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Gay Pride Flag Saskatchewan Resources for Sexual Diversity
Saskatchewan Resources for Sexual Diversity

Celebrating a History of Diversity:

Lesbian and Gay Life in Saskatchewan, 1971 - 2006
A Selected Annotated Chronology

The 1970s


January Regina
The University of Saskatchewan Homophile Association (USHA) formed at the U of S Regina campus. In 1972 a psychology student named Ann Tarjanne had promoted gay awareness on campus. USHA organizers Gary McDonald and Bev Siller reported difficulty in recruiting members. The group helped students come out and made classroom presentations upon request. When the University of Regina was established in 1974 the group became the University of Regina Homophile Association. It ceased operation in 1980.
[Bev Siller, “University Homophile Association (Letter),” The Carillon, (February 9 1973) p. 2.]
January Saskatoon
Members of SGA were guests on CFQC Radio’s Glenys Joyce show.
[ZFS Newsletter, v. 2 no. 2 (February 1973)]
February 24 Saskatoon
Bruce Garman and Doug Hellquist met with the board of the Saskatchewan Association on Human Rights, who encouraged them to prepare and present a brief on antigay discrimination to the provincial government.
[ZFS News, v. II no. 3 (March 1973) p. 3.]
March 17 Saskatoon
Gemini Club entrance A dance was held to celebrate the opening of a new rented facility for the Gemini Club located at 124A 2nd Avenue North. The centre sponsored a library and information phone line. General drop-ins were held on Tuesday and Wednesday nights and a lesbian drop-in was often held on Friday evenings. The group sought new members through newspaper advertisements. The Saturday night dances and socials were popular and profitable providing the organization the financial resources for political and social service activities. The club shared an office floor with the Saskatoon Women’s Centre, which facilitated dialogue and cooperation with feminist women. Several of these came out as lesbians.
[“News of the Gay: Saskatoon: Gay centre opens,” The Body Politic, no. 8 (1973) p. 19.]
July Montreal
Long Time Coming, Canada’s first lesbian periodical, began publishing.
July 17 Saskatoon
Representatives of Regina’s two gay organizations visited Saskatoon to work with SGA on a joint brief to the provincial government.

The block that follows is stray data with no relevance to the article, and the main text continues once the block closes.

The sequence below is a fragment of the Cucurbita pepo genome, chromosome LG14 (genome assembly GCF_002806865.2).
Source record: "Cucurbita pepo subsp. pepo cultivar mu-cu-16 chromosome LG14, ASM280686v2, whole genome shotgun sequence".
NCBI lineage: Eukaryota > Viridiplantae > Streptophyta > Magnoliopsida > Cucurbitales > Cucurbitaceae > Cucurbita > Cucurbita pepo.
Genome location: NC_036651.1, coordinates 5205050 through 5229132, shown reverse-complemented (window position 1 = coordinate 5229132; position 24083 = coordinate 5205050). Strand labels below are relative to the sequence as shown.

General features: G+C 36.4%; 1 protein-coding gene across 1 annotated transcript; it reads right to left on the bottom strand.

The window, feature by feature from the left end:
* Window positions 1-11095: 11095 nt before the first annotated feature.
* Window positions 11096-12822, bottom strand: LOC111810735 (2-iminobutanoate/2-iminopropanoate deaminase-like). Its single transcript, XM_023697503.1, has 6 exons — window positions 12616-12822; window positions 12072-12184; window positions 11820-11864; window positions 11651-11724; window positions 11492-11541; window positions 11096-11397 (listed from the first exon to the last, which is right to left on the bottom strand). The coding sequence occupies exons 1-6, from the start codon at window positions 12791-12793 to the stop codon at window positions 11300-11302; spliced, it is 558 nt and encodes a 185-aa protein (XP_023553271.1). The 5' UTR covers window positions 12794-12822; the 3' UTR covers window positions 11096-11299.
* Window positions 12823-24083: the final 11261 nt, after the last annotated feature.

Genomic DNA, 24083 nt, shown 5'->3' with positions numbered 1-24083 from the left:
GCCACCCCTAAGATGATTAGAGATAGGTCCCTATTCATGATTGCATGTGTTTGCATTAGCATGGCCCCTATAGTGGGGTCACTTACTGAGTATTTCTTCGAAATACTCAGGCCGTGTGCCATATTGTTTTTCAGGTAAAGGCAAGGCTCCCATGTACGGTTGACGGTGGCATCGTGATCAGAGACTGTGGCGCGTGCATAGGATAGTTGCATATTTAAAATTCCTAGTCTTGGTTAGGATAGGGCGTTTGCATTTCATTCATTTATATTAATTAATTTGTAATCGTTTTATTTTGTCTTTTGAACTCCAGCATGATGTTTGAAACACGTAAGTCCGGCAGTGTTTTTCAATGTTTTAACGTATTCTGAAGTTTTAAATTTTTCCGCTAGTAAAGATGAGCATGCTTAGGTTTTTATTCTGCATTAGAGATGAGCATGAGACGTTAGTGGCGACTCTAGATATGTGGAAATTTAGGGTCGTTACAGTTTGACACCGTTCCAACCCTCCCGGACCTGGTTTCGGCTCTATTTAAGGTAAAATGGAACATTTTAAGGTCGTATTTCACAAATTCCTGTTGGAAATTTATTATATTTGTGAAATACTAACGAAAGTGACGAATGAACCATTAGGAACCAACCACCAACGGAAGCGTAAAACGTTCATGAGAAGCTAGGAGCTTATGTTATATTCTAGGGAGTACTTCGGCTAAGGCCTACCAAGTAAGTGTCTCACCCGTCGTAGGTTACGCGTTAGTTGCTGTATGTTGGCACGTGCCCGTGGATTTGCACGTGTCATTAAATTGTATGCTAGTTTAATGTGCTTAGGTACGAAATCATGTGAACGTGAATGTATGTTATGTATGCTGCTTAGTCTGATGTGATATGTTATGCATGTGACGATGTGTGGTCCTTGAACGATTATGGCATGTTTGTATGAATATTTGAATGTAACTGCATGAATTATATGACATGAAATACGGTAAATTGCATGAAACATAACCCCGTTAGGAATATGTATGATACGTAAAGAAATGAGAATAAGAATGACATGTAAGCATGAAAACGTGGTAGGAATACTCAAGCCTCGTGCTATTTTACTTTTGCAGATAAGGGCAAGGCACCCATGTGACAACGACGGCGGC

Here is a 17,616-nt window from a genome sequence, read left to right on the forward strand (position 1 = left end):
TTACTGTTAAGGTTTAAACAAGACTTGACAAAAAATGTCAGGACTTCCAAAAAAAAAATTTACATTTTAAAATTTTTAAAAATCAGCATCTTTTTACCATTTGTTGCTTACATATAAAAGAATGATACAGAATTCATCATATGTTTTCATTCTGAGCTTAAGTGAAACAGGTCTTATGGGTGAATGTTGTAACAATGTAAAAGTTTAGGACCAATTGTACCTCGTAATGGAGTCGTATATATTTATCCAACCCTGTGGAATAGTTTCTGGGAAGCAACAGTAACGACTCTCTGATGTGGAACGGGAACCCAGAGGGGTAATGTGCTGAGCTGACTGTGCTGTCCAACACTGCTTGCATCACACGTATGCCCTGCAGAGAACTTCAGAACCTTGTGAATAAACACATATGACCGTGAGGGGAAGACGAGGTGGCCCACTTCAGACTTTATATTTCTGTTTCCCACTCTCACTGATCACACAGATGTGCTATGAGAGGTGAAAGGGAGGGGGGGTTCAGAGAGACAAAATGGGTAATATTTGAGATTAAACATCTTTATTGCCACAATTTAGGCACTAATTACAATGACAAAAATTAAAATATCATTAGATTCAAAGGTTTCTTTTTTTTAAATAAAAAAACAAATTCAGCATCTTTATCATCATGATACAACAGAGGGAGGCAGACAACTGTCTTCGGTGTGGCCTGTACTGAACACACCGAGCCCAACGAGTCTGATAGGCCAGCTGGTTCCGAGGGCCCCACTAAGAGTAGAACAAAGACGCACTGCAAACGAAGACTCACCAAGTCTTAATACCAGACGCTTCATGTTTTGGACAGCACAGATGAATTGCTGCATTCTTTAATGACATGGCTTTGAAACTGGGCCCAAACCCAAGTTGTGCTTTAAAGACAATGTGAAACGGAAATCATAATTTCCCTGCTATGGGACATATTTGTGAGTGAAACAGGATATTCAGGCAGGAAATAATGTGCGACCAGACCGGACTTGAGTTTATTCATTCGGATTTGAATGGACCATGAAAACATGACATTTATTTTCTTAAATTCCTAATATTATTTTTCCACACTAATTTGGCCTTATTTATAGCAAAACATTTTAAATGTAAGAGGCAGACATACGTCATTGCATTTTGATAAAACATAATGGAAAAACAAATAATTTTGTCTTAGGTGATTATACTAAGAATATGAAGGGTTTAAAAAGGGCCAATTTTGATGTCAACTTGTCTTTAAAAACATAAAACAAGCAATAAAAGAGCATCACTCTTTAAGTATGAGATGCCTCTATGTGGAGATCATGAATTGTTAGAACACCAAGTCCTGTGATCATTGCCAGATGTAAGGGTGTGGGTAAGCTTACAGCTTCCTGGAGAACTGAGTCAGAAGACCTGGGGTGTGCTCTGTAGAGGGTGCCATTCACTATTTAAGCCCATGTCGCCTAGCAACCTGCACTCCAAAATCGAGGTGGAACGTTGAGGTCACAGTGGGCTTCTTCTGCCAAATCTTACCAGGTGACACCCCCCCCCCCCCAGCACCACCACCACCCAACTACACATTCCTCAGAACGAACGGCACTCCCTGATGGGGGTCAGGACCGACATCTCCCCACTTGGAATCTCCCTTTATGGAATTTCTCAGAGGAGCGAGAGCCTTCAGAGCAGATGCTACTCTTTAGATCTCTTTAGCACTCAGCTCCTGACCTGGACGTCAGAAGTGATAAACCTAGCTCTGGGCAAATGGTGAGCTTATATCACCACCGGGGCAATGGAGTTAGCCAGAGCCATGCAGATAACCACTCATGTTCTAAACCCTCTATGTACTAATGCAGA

[ZFS Newsletter, v. 2 no. 7 (July 1973)]
August Saskatoon
Bruce Garman of SGA requested that City Council proclaim a Gay Pride Week, stating that “this week is set apart by gays to demonstrate their pride in their sexuality and their desire to live their lives without fear of discrimination and oppression.” City Council rejected the request and Pride was celebrated with a picnic at Cranberry Flats on September 2.
[“Saskatoon won’t be gay,” Saskatoon StarPhoenix (SSP), (August 14 1973) p. 4.]
August 14 Saskatoon
SGA presented a brief to Ned Shillington, Executive Assistant to Attorney-General Roy Romanow, on behalf of the ZFS and the USHA. The brief called for the amendment of the Saskatchewan Bill of Rights, the Fair Employment Practices Act, the Fair Accommodations Practices Act and the Saskatchewan Human Rights Commission Act to prohibit discrimination on the basis of sexual orientation. Shillington said the proposed changes were long overdue and that Romanow “felt positive” about the brief.
[Bruce Garman, “The Brief: Another first for Sask?” ZFS Newsletter v. 2 no. 2 (September 1973) p. 1.]
August 25 Saskatoon
The Saskatchewan Human Rights Commission (SHRC) recommended the expansion of anti-discrimination legislation, including prohibiting discrimination based on sexual orientation. It was the first Canadian human rights commission to call for the inclusion of sexual orientation in human rights laws.
[SSP, (August 25 1973) p. 3.]
October 6-7 Quebec City
The first Canadian conference of gay organizations was held.
November 21-23 Saskatoon and Regina
A prominent American lesbian couple, Del Martin and Phyllis Lyon, undertook speaking engagements in Saskatchewan. The couple were founding members of the early American lesbian organization Daughters of Bilitis and authors of a bestselling book Lesbian/Woman. They spoke at the U of S Regina campus on November 21st and at the Saskatoon campus on the 23rd and did several interviews with the local media.
[Beth Foster, “Lesbians dispel myths,” The Sheaf, (November 30 1993) p. 3. / Community Women’s Centre Newsletter (Regina) (December 1993)]